R.I.P., Daniel Bunn

In the fall of last year, I found myself playing the role of lead actor in a devastating performance—The Decline and Fall of Daniel Bunn. On one night, I noticed water seeping through the metaphorical walls. Then, before I knew it, the whole structure had collapsed. I was sinking, drowning.The next morning, I hiked up the Mount Lowe trail, in the San Gabriel Mountains, in order to think about how the story would proceed. Then, I came to a somber, scandalous realization: I needed to murder Daniel Bunn, if Daniel Bunn was to survive. I had to pull everything apart at the seams, burn it all down. So I did.

He squirmed, at first, as I held him around the throat. He kicked, he screamed, he threatened. But I held on tightly. In the end, he was quiet. I decided to burn his remains.

I watched in agony, for I had come to know him so well. I had gotten comfortable with his quirks. I learned to deal with his weaknesses. He had put up a convincing front in order to fool everyone else around him. But deep down, he never convinced me. So at once I mourned his passing, even while I knew it was cause for celebration.

This season in my life has been painful. Like the anticipation of the scalpel, I feared the pain of the needed operation. But I had been forced to recognize the malignancy of the tumor. It was now life or death—either I go forward with the operation, and all the pain it will entail, or I watch as everything dear to me dies away.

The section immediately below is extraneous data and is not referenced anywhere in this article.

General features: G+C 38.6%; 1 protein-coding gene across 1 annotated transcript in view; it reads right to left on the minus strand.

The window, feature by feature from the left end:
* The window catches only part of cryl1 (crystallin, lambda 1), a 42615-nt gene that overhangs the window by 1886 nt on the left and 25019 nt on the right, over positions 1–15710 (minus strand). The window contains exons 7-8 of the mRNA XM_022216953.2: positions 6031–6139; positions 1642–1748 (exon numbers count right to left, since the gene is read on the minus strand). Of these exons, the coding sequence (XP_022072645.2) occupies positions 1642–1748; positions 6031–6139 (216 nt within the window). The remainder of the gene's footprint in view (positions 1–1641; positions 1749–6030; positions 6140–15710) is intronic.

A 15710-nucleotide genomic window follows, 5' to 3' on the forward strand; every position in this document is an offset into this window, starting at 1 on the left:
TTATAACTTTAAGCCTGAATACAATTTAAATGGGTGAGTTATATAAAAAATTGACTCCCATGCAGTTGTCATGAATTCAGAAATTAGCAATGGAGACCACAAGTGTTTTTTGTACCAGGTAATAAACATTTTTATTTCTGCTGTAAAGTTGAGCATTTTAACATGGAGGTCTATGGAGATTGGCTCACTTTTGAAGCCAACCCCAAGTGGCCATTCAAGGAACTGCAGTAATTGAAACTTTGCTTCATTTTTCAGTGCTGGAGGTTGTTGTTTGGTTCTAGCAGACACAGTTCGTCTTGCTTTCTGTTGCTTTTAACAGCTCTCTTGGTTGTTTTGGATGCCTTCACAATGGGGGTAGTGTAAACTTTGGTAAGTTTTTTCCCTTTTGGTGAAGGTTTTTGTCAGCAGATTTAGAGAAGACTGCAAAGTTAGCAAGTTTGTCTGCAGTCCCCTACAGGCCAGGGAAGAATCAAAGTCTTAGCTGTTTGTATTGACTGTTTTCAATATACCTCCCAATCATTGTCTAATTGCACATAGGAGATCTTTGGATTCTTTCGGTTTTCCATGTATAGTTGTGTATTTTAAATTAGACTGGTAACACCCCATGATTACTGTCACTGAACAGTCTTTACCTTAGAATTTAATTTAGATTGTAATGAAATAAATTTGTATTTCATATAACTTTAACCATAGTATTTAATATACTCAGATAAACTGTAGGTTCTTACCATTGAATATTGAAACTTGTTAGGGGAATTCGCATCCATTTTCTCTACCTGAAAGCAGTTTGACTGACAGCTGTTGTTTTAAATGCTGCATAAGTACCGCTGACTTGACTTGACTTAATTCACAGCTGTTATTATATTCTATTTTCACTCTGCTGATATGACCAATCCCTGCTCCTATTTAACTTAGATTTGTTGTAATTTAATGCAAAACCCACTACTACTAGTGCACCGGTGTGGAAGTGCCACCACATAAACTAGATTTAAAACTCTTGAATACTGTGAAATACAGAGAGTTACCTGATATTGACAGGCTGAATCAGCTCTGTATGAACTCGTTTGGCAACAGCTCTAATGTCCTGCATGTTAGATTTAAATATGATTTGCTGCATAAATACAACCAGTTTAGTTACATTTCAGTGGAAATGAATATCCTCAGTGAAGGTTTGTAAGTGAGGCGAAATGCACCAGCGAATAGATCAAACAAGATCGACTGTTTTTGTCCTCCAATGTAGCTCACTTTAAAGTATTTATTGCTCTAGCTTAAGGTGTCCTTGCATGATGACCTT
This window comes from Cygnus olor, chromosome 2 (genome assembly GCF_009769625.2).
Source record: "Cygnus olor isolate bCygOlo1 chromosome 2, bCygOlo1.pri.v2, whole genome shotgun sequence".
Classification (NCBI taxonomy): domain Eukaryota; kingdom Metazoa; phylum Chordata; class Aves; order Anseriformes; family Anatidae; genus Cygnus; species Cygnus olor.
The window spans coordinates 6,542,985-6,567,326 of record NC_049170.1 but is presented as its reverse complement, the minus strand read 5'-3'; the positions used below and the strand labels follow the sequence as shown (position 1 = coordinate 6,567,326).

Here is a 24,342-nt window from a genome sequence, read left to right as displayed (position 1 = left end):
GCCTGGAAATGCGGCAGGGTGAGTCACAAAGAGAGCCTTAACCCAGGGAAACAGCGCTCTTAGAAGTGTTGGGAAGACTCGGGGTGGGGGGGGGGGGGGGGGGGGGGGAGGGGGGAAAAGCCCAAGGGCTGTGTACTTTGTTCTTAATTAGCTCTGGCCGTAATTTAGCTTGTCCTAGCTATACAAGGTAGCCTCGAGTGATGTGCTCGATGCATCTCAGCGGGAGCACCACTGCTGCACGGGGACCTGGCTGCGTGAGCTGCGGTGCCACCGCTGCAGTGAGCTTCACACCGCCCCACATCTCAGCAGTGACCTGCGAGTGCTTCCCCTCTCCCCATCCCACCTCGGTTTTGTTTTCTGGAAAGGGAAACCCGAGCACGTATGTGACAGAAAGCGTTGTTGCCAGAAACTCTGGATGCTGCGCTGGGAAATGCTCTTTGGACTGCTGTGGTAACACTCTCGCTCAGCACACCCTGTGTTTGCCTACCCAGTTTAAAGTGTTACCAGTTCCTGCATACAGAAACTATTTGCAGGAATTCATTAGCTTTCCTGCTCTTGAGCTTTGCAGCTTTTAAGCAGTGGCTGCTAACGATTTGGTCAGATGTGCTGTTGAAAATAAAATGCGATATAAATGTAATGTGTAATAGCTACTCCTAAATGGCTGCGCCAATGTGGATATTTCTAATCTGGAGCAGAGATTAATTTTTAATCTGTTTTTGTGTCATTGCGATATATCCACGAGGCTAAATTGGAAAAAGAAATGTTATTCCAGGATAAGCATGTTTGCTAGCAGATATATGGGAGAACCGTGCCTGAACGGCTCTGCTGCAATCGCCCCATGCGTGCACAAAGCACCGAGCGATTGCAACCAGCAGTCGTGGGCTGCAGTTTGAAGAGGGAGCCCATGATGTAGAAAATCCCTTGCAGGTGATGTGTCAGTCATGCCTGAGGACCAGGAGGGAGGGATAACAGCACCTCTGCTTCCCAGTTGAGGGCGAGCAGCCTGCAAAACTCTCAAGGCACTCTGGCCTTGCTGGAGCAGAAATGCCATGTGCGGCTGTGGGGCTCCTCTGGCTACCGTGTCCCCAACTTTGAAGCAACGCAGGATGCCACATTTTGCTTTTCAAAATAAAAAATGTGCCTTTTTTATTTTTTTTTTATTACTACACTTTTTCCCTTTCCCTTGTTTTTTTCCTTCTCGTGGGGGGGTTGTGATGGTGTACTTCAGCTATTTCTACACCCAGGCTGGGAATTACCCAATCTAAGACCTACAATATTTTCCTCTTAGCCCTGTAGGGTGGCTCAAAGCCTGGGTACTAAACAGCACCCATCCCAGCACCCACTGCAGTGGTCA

In the process, something astounding has happened. I watched the ashy remains carefully; I noticed some movement. Then, where there seemed to be death, new life came forward. Resurrection.

I have watched the incision begin to heal. I will always walk with a limp, but thank God I will be walking.

I have come to understand grace and love better. I had held on to shallow understandings of both of these concepts. But I now see how devastating, how life-wrecking, how healing and restoring they are.

One of the major steps in this process has been a fundamental redefinition of how I relate to people. Previously, I was quite active on social media—for better and for worse. Now, I am working to invest my time more deeply and meaningfully in fewer, more important people in my life.

But I have found in the process that I really do value having a place to share my thoughts as well as hear yours. The journey of discovery is highly meaningful to me.

So on that note, I have decided to start a blog. Yeah, that’s trite, I know. But I guess that’s O.K. I do not yet know what this will look like, but am eager to share the process.